The Council for American Private Education hosted its summer conference in Detroit, July 15-17, 2018


The Executive Directors of each state’s private school advocacy organization met in Detroit this summer for two-days of exploring new educational trends, swapping successful advocacy work to be replicated in other states, and strategizing on legislation.  The conference covered:

  • Parental Choice–Panel Discussion
  • Private School Enrollment Challenges–Presentation
  • School relations with funders—Panel discussion
  • The impact of state funding on religious and early learning programs—Advocacy Discussion
  • Agile strategic plans–Presentation


Parental CHOICE—Panel Discussion

  • Myles Mendoza, Empower Illinois
  • Darrell Allison, American Federation for Children
  • Michael Chartier, EdChoice.

The panel discussed the strategy behind Illinois’ choice movement led by Empower Illinois, a nonprofit committed to providing low-income and working-class families the opportunity to explore new, quality K-12 education options through private school scholarships and advocating for innovation in Illinois education.

They answered some of the questions around how Illinois was able to start a Choice program in a politically left-leaning city. There are a lot of lessons in their approach that are replicable. These three esteemed school choice strategist shared what language and messaging works and what doesn’t, articulated the negative language that perpetuates the rhetoric on both sides of the issue and described pathways forward.

If Parental Choice interests you, please send an email to


Enrollment Trends

Aimee Gruber, Enrollment Management Association  (EMA)

Aimee Gruber believes there is power in using data for successful marketing.  The EMA has the data on private schools necessary for making good decisions to attract and retain students (and their parents!).

Aimee Gruber is an expert on enrollment trends.  She walked the CAPE State representatives through a comprehensive survey and the latest data on enrollment.  The parent survey Gruber referenced unveiled some of what influences parent decision-making. For example, Gruber confirmed that the mom is the parent that generally shows up to view and vet a school.  These moms highly value the child’s opinion and significantly rely on it for making the final decision about schools.  These moms also value diversity in the student body and often walk away from the website and the school if the school cost is perceived to be too high.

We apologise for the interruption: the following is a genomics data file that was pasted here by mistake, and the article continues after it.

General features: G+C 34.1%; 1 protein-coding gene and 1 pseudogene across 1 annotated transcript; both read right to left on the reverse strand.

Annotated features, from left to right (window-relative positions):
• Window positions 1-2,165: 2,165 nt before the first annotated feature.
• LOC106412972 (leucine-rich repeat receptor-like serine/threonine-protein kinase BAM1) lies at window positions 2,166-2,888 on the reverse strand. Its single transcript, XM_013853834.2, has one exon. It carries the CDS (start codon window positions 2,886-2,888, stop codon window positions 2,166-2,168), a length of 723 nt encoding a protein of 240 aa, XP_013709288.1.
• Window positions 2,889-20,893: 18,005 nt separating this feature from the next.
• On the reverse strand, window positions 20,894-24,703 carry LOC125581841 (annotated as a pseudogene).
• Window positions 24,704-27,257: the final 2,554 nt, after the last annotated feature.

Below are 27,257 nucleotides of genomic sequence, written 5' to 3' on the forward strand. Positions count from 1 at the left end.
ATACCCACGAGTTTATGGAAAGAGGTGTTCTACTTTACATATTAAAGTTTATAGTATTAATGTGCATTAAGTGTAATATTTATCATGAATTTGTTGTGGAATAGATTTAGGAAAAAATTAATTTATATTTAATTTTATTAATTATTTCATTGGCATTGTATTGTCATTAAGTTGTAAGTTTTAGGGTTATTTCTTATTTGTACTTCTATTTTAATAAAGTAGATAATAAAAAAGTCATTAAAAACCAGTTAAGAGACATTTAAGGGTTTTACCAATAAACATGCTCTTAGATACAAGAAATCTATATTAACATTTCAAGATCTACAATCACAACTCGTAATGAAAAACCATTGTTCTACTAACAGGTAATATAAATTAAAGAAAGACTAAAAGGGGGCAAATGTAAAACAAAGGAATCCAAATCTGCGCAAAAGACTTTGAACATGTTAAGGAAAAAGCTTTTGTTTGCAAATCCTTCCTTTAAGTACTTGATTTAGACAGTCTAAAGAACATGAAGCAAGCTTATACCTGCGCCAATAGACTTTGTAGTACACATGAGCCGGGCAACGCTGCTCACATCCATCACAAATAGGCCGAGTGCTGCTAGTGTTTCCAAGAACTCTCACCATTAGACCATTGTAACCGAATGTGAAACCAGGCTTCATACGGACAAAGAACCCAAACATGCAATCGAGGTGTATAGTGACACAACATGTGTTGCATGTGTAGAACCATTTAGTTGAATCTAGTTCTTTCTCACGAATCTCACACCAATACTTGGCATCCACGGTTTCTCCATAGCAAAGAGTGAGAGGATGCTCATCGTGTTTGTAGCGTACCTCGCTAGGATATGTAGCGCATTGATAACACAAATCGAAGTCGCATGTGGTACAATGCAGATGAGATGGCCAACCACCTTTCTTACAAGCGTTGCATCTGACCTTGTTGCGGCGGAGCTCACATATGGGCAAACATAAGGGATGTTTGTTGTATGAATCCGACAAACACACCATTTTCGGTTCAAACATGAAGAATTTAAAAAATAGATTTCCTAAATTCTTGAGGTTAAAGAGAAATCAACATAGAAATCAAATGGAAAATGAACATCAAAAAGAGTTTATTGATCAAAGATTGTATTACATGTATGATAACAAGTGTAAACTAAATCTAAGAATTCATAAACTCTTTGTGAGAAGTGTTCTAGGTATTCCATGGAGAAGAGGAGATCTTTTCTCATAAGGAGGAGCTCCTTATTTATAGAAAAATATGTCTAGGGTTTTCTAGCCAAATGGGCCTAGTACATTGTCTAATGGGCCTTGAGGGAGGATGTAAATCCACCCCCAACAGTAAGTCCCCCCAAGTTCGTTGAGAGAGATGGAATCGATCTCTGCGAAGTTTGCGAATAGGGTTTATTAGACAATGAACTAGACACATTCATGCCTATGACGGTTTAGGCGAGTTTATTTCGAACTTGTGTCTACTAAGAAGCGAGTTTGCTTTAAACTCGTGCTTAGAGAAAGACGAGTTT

Among Gruber’s many data-driven recommendations, is to make sure that marketing videos appeal to adults and students by being informative, funny, and technologically relevant.  She reminds schools to build stronger tuition pages on their websites that include transparency on a school’s financial aid policy and process and perhaps even a calculator that allows parents to input financial information and see potential aid.  Six of ten families in her survey said they are willing to apply for financial aid, so schools need to make it easy and easy to understand.  She also pointed out that a re-visit day—a visit after acceptance–significantly influences the parent’s and the student’s decision to choose a school.

Private Schools and Their Relationships to Foundations and other Funders:  Panel

  • Panel Jason Zylstra, DeVos Family Foundation
  • Sam Kennedy, AIMS Education Foundation
  • Joaquin Nuno Whelan, General Motors
  • Mike Khoury, Detroit Cristo Rey High School

The panel on foundations and funders discussed ways in which schools establish connections with foundations, the expectations and connection to the mission of foundations and the ways to sustain support from foundations.  Highlighted was the unique relationship between General Motors and Cristo Rey High School

Cristo Rey High School is a private Catholic school for low-income students—only low-income students.  The school has a four-day class schedule.  On the fifth day, students work.  This concept for teaching students how to work in both small and large companies within Detroit requires the school to establish solid relationships with local businesses.

General Motors has gotten involved to support Cristo Rey.  Joaquin Nuno Whelan from General Motors saw an opportunity, started small, and has built the relationship slowly. The connection has been incredible for students and the engineers at General Motors. Students learn to apply their engineering skills and develop strong work habits and skills to thrive in a corporate environment.  General Motor’s employees enjoy being mentors and learning by teaching. The stories of how this partnership has changed the trajectory of children’s lives and added to the wellbeing of the employees were remarkable.